The first child sex scandal in the Catholic church took place in 153AD, long before there was a “gay culture” or Jewish journalists for bishops to blame it on. By the 1960s, the problem had become so dire that a cleric responsible for the care of “erring” priests wrote to the Vatican suggesting that it acquire a Caribbean island to put them on.
What has made a bad situation worse, as the eminent lawyer Geoffrey Robertson argues in this coolly devastating inquiry, is canon law — the church’s own arcane, highly secretive legal system, which deals with alleged child abusers in a dismayingly mild manner rather than handing them over to the police. Its “penalties” for raping children include such draconian measures as warnings, rebukes, extra prayers, counseling and a few months on retreat. It is even possible to interpret canon law as claiming that a valid defense for pedophile offences is pedophilia. Since child abusers are supposedly incapable of controlling their sexual urges, this can be used in their defense. It is rather like pleading not guilty to stealing from a supermarket on the grounds that one is a shoplifter. One blindingly simple reason for the huge amount of child abuse in the Catholic church (on one estimate, up to 9 percent of clerics are implicated) is that the perpetrators know they will almost certainly get away with it.
For almost a quarter of a century, Cardinal Joseph Ratzinger, the man who is now Pope, was in supreme command of this parallel system of justice — a system deliberately hidden from the public, police and parliaments and run, so Robertson maintains, in defiance of international law. Those who imagine that the Vatican has recently agreed to cooperate with the police, he points out, have simply fallen for one of its cynical public relations exercises. In the so-called “New Norms” published by Pope Benedict this year, there is still no instruction to report suspected offenders to the civil authorities, and attempting to ordain a woman is deemed to be as serious an offence as sodomizing a child. There have, however, been some changes: victims of child abuse are now allowed to report the matter up to the age of 38 rather than 28. As Robertson wryly comments, Jesus declares that child molesters deserve to be drowned in the depths of the sea, not hidden in the depths of the Holy See.
How can Ratzinger get away with it? One mightily important reason, examined in detail in this book, is because he is supposedly a head of state. The Vatican describes itself on its Web site as an “absolute monarchy,” which means that the Pope is immune from being sued or prosecuted. It also means that as the only body in the world with “non-member state” status at the UN, the Catholic church has a global platform for pursuing its goals of diminishing women, demonizing homosexuals, obstructing the use of condoms to prevent AIDS and refusing to allow abortion even to save the life of the mother. Neither is it slow to use veiled threats of excommunication to bend Catholic politicians throughout the world to its will. If Pope Benedict were to air some of his troglodytic views with full public force, Robertson suggests, the UK ministry of the interior would have been forced to refuse him entry into Britain.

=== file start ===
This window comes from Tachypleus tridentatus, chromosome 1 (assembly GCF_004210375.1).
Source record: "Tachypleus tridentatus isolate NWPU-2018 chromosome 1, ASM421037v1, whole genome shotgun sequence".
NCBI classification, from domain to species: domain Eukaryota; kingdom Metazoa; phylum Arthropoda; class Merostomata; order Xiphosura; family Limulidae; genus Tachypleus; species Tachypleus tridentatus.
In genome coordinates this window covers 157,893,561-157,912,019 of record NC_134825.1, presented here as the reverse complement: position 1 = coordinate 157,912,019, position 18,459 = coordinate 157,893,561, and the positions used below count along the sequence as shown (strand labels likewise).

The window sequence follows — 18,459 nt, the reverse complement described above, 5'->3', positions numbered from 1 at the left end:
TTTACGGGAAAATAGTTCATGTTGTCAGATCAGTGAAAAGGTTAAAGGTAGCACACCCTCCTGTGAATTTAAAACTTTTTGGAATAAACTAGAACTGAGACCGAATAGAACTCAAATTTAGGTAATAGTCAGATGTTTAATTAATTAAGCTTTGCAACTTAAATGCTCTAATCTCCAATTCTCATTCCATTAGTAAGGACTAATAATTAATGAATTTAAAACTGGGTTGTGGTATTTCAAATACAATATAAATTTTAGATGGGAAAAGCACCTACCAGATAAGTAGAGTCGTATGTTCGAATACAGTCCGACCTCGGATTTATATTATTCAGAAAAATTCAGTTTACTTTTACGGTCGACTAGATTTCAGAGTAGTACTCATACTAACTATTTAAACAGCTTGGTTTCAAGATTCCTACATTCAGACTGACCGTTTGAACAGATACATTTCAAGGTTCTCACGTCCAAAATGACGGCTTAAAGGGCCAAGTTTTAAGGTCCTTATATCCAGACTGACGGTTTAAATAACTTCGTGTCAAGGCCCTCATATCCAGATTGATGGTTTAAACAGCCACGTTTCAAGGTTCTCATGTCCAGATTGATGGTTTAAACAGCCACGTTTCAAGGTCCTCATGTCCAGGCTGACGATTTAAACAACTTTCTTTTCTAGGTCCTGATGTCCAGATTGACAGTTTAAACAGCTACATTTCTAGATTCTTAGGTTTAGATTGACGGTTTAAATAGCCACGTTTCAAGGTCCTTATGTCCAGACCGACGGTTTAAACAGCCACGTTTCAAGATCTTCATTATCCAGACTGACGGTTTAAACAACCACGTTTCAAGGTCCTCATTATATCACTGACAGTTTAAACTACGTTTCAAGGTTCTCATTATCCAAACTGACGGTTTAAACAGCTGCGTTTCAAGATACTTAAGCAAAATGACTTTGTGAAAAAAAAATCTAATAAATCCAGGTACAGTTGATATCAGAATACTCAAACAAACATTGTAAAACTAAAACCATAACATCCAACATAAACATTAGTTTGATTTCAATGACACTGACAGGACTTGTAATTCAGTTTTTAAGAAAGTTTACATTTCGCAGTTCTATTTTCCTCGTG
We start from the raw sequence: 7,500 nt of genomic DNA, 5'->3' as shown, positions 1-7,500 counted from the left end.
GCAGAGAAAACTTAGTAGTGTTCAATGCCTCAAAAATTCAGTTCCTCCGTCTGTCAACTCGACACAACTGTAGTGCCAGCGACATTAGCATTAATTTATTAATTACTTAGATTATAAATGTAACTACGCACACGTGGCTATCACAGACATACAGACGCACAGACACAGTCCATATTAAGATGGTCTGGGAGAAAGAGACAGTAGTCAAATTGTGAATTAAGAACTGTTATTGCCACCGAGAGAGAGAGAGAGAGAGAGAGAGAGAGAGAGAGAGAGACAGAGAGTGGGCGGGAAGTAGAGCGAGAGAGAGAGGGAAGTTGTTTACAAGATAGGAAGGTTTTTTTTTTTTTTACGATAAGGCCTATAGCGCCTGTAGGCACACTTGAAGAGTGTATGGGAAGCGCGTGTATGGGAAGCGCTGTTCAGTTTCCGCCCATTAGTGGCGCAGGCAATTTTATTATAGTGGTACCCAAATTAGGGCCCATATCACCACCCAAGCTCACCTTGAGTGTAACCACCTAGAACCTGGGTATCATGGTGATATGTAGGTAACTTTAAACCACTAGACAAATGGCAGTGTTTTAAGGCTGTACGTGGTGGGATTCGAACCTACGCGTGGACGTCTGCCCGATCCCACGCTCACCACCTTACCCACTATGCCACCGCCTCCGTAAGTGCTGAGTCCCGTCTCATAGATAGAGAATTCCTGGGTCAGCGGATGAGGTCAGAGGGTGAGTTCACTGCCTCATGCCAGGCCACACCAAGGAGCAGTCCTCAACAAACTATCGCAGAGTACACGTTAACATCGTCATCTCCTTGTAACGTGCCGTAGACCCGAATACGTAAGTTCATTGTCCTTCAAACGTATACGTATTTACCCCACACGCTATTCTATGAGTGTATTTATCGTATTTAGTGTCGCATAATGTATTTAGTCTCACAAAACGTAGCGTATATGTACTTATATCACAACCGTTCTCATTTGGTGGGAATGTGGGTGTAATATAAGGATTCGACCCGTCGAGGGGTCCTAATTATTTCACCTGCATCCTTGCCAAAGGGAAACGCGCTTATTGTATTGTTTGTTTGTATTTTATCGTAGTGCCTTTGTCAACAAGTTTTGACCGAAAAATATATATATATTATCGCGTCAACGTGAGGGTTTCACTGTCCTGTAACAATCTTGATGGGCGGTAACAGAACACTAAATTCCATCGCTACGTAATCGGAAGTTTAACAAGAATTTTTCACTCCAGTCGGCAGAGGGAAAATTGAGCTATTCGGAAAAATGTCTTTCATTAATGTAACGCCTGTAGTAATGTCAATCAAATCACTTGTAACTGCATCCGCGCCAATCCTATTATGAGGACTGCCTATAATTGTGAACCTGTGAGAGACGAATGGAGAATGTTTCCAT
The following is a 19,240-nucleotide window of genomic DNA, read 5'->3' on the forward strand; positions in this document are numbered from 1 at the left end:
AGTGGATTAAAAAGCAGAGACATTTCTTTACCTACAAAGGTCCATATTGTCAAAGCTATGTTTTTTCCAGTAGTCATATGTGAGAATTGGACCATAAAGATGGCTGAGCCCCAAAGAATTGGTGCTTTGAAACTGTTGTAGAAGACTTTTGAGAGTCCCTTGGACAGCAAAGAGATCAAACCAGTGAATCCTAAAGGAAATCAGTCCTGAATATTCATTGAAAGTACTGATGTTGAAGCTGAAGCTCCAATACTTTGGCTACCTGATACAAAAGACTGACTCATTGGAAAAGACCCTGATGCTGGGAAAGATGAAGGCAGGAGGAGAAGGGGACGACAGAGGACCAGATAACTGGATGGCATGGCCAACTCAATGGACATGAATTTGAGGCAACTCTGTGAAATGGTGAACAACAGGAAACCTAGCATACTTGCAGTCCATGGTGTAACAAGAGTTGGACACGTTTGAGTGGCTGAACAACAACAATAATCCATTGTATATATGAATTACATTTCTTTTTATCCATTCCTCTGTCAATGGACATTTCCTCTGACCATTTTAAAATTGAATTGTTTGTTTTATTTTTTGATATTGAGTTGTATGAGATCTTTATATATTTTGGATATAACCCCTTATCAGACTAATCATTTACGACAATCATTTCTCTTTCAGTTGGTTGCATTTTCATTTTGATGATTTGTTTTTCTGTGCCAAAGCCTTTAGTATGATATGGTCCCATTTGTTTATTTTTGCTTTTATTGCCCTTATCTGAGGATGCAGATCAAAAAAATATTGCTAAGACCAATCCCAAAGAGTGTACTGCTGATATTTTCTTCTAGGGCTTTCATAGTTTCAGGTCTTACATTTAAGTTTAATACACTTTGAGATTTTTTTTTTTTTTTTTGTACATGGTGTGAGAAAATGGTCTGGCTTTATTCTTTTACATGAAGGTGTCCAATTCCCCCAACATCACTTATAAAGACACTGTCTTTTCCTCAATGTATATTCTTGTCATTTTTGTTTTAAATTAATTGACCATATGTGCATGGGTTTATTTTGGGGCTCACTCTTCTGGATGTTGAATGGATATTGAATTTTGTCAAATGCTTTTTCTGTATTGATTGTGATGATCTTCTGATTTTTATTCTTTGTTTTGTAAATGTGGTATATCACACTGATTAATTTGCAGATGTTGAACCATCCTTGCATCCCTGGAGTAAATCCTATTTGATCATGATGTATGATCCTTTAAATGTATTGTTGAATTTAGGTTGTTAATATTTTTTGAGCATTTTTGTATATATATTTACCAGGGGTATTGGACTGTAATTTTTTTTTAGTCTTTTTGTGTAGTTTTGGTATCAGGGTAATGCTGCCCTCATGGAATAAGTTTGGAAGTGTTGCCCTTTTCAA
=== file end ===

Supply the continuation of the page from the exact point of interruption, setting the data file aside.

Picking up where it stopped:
In fact, he argues, the Vatican’s claim to statehood is bogus. It dates from a treaty established between Mussolini and the Holy See, which Robertson believes has no basis in international law. The Vatican has no permanent population, which is a legal requirement of being a state. In fact, since almost all its inhabitants are celibate, it cannot propagate citizens at all other than by unfortunate accident. It is not really a territory, has no jurisdiction over crimes committed in its precincts and depends for all its essential services on the neighboring nation of Italy. Nor does it field a team in the World Cup, surely the most convincing sign of its phoniness.
“Petty gossip” is how the Pope has described irrefutable evidence of serious crimes. His time as the Vatican official in charge of overseeing priestly discipline was the period when, in Robertson’s furiously eloquent words, “tens of thousands of children were bewitched, buggered and bewildered by Catholic priests whilst [Ratzinger’s] attention was fixated on ‘evil’ homosexuals, sinful divorcees, deviate liberation theologians, planners of families and wearers of condoms.”
This is a book that combines moral passion with steely forensic precision, enlivened with the odd flash of dry wit. With admirable judiciousness, it even finds it in its heart to praise the charitable work of the Catholic church, as well as reminding us that pedophiles (whom Robertson has defended in court) can be kindly men. It is one of the most formidable demolition jobs one could imagine on a man who has done more to discredit the cause of religion than Rasputin and those discredited US televangelists put together.
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